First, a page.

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Heroin Abstinence: A Case Report of Kratom in the Emergency Department and Beyond

  • Author(s): Phillip, Antonia LJ
  • et al.
Creative Commons Attribution 4.0 International Public License
Abstract

Introduction: Kratom, an herb that was traditionally used by Southeast Asians to boost energy, is increasingly being used in the United States. According to the American Kratom Association, an estimated two to three million chronic pain sufferers resort to kratom as a “safe,” natural alternative to prescription opioids. Some of the reported beneficial effects include analgesic effects, muscle relaxation, and anti-inflammatory properties. In the drug addiction world however, kratom is being propagated as a legal alternative to getting high that is undetectable on routine drug screen. Kratom, or mitragynine, is a major psychoactive alkaloid. Several studies have found that kratom has stimulant effects in small doses but sedative effects in large doses, binding to mu and kappa receptors (Yusoff et al. 2014). Kratom causes cravings and an array of opioid-like withdrawal symptoms when users attempt to decrease usage. Withdrawal symptoms include restlessness, severe bone pain, muscle aches, tearing or runny nose, gastrointestinal (GI) symptoms, blurred vision, depression, irritability, and changes in mood. This case report documents one patient who used kratom as an alternative to heroin use. We also describe its subsequent addictive potential and the successful management of his withdrawal symptoms with an opioid detoxification protocol.

Case Presentation: Our patient was an adult Caucasian male with a past psychiatric history of depression and severe opioid use disorder identified by appropriate history- taking. The patient recounted that he had been using kratom for the prior two and a half years as a “legal alternative” to heroin, motivated by his partner. At the time of encounter, he reported “strong cravings” and withdrawal symptoms when he attempted to abstain from kratom. Urine drug screen was negative. A quick Clinical Opioid Withdrawal Scale (COWS) evaluation was noted to be 30, and inpatient detoxification was deemed appropriate. He admitted to using initially four capsules per day, which increased up to 30 capsules a day over the 30-month time period. He reported having spent a lot of money to feed his habit and noted weight loss and decreased appetite. He reported, “I felt high,” and maintained that he had abstained from illicit heroine use. The patient admitted that he had not known kratom had addictive properties and reported that the withdrawal symptoms were more protracted – as long as two months post his last use when compared to that of heroin after being “hard stopped” during a brief incarceration. We used a COWS assessment and scoring to determine management of his withdrawal symptoms at initial presentation and over a short period of time. We measured vital signs, hepatic function, and management of withdrawal symptoms daily two hours after the delivery of daily buprenorphine and naloxone (using tapering protocol) for five days. We also administered clonidine at a dose of 0.1 milligrams (mg) by mouth every six hours (PO q6h), baclofen 10 mg PO for muscle spasms, chlorproamazine/diphenhydramine 50mg as needed (PRN) for agitation, and ibuprofen 600mg PO q6h PRN for generalized joint pain. We monitored his symptomology by patient evaluation, daily vital signs, and a physician-guided questionnaire.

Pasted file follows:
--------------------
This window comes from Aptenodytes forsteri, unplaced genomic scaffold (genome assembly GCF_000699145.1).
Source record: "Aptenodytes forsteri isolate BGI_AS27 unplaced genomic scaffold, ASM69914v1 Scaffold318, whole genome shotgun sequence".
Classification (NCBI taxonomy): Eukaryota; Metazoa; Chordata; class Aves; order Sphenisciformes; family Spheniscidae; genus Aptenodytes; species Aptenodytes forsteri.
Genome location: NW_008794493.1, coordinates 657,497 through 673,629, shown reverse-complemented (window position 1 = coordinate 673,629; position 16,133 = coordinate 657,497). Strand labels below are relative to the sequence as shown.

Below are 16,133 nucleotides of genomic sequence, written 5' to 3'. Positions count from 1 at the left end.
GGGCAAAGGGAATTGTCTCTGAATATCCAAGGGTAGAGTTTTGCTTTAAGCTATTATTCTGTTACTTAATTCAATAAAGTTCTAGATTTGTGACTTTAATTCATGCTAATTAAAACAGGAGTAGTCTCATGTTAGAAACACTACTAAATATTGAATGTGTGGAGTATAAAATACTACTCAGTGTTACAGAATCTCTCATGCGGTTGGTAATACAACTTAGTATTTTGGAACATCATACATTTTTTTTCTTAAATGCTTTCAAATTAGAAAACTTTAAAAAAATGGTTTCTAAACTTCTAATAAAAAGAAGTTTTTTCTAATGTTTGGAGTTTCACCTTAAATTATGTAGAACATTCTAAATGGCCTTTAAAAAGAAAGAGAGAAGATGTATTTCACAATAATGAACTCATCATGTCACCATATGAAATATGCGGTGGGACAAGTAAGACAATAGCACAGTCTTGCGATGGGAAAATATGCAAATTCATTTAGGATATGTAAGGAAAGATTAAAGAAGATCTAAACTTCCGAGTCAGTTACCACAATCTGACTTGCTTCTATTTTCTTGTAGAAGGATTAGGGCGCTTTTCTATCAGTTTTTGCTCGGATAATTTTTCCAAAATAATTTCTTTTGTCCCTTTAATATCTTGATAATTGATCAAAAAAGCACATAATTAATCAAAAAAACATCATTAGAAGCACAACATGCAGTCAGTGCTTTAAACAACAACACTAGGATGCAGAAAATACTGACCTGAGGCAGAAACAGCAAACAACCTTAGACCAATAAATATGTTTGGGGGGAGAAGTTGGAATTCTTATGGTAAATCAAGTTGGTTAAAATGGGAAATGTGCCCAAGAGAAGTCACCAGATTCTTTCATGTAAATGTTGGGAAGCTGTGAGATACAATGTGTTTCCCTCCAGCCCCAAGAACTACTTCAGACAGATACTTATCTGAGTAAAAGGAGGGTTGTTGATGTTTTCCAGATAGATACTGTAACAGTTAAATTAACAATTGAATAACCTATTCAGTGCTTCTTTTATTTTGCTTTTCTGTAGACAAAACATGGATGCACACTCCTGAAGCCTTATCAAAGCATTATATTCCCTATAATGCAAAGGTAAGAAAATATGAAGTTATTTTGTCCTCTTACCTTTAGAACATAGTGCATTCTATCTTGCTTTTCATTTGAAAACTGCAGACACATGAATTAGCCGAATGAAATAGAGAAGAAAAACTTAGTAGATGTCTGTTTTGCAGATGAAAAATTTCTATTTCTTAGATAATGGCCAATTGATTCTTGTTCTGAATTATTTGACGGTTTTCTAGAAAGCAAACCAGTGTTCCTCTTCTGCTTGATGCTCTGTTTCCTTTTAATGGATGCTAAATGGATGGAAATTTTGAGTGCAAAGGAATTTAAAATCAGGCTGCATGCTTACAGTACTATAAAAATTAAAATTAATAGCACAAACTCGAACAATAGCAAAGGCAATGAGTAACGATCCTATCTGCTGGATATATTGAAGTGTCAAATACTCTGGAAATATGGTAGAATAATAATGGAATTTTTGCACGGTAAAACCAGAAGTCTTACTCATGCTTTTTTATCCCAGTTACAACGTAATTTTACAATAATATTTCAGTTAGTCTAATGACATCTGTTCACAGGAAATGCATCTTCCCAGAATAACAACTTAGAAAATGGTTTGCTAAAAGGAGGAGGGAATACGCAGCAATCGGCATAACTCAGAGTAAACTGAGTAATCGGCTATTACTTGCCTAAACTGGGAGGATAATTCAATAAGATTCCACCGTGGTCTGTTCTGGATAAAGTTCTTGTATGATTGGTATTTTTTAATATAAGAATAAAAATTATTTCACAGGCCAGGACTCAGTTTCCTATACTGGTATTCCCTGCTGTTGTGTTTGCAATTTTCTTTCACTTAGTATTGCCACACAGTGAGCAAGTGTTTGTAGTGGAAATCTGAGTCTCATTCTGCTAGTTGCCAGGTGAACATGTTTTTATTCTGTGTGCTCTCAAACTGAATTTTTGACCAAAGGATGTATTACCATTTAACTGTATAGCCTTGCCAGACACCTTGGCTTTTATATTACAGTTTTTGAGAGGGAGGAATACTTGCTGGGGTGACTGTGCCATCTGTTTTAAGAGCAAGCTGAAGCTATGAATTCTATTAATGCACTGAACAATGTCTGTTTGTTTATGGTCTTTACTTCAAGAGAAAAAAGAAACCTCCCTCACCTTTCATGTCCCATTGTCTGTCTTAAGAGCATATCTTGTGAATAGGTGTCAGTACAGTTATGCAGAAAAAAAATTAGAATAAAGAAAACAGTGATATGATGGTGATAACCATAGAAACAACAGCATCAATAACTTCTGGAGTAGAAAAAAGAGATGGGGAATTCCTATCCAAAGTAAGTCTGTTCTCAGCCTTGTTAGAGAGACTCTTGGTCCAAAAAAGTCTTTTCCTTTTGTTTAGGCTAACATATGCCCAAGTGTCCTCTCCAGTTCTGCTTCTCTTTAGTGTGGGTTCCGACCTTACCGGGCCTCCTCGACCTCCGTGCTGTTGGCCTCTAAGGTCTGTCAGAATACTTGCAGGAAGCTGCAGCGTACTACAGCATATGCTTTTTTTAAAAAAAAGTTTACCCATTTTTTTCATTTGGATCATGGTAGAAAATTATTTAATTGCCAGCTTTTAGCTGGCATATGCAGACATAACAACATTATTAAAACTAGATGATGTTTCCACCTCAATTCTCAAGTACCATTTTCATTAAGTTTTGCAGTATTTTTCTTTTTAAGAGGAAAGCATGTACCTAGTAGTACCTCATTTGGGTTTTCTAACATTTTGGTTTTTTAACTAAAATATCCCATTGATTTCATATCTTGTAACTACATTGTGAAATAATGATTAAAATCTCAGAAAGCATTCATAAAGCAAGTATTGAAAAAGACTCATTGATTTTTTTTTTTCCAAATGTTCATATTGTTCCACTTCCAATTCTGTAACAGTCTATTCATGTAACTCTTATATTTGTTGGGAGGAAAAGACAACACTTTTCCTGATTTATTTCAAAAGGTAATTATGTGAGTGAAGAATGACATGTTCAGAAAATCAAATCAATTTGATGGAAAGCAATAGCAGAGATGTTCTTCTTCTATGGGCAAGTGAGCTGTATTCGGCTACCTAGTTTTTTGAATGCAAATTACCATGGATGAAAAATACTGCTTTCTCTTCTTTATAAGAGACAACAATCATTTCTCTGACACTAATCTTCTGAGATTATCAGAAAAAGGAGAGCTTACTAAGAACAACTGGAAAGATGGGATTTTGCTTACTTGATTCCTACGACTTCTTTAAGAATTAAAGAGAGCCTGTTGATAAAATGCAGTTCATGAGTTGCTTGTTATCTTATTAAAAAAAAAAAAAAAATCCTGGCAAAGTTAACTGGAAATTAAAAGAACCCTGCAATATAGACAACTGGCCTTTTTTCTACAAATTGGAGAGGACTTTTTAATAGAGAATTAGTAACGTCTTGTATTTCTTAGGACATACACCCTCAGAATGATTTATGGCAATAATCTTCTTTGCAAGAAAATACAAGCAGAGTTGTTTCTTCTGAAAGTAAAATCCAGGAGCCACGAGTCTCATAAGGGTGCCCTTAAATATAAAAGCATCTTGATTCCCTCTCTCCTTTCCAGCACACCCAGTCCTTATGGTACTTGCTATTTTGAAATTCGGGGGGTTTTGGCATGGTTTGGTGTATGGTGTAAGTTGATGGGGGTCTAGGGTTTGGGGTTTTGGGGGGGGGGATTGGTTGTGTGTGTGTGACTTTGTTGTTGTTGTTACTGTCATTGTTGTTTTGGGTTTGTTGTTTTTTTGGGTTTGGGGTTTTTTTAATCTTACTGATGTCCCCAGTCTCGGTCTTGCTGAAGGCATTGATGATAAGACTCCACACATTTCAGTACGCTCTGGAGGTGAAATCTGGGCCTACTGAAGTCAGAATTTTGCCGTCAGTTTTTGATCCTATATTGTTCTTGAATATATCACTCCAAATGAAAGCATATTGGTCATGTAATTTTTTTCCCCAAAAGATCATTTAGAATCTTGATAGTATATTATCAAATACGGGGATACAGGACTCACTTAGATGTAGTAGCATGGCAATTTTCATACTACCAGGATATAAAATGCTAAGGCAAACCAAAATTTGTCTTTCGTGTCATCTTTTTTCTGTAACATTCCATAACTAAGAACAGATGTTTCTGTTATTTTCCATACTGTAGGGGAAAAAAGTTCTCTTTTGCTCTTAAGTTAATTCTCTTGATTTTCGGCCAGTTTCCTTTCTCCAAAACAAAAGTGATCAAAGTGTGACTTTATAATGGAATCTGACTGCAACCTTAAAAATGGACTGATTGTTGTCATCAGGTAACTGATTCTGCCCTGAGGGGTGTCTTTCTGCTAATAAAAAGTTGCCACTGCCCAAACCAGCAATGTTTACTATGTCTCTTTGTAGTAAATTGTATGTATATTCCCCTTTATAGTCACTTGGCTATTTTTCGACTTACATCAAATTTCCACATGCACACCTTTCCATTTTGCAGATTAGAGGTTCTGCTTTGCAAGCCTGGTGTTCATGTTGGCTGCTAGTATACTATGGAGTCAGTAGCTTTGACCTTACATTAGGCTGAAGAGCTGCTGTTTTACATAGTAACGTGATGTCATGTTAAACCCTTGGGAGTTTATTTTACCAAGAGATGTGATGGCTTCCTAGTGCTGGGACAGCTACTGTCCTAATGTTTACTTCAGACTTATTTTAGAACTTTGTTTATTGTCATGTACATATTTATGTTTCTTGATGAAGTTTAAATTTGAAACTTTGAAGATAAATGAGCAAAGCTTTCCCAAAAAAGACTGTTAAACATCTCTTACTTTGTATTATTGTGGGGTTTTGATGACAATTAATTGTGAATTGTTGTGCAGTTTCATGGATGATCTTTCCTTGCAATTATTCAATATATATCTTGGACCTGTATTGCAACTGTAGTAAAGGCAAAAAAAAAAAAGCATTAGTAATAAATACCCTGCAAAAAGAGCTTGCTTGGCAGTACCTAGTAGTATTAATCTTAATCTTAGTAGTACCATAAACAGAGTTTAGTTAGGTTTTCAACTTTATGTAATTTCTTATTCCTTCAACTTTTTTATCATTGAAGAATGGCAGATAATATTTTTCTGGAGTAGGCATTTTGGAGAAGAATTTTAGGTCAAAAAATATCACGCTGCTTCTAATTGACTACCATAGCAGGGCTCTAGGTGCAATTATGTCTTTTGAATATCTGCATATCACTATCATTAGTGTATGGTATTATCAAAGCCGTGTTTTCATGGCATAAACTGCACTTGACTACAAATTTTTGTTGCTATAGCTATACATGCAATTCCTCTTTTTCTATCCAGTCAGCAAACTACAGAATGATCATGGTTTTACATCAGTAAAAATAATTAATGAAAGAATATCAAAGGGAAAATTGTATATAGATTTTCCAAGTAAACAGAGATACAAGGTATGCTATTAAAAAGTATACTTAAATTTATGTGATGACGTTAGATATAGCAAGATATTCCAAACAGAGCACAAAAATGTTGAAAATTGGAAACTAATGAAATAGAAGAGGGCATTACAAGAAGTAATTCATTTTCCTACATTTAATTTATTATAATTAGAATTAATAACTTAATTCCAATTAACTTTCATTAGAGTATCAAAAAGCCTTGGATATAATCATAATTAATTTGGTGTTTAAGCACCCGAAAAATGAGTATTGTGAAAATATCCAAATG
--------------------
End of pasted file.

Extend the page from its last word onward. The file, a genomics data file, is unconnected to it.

Results: Electrolytes, renal function and liver studies were found to be within normal limits; however, his heart rate was elevated at 100 beats per minute on day of admission. Blood pressure was 122/75 millimeters of mercury and temperature was 97.5° Fahrenheit with a body mass index of 21.5. Urine toxicology was negative for all drugs of abuse including methadone and opiates. The patient’s pupils were constricted and there was profuse diaphoresis visible over his forehead. He also reported joint pain throughout his body, and he was unable to sit still. His eyes were tearing, he had uncontrollable yawning, and complained of “skin crawl.” The patient denied having any GI symptoms such as diarrhea or nausea, and he also denied having tremors. No tremors were observed, although muscle twitching of his forearm and biceps was noted. His COWS score was noted to be 30 on day one, and considered moderately severe. HIS COWS score reduced to five by day four. Of note, the COWs scale increased to 10 by day seven on 0mg of buprenorphine and naloxone.

 

Conclusion: Kratom possesses properties that can be successfully used as an alternative to heroin use. Nonetheless, there is a potential for abuse, which results in severe opioid- like withdrawal symptoms when the user attempts abstinence. Patients require increasing amounts of kratom as they develop tolerance. Kratom withdrawal symptoms can be successfully managed with opioid detox protocol or buprenorphine/naloxone protocol over a period of five days, although symptoms noticeably last longer. Pharmaceutical companies should explore safe, physician-guided administration of kratom to reduce heroin use and add to our repertoire of methadone or buprenorphine in managing opioid use disorders.

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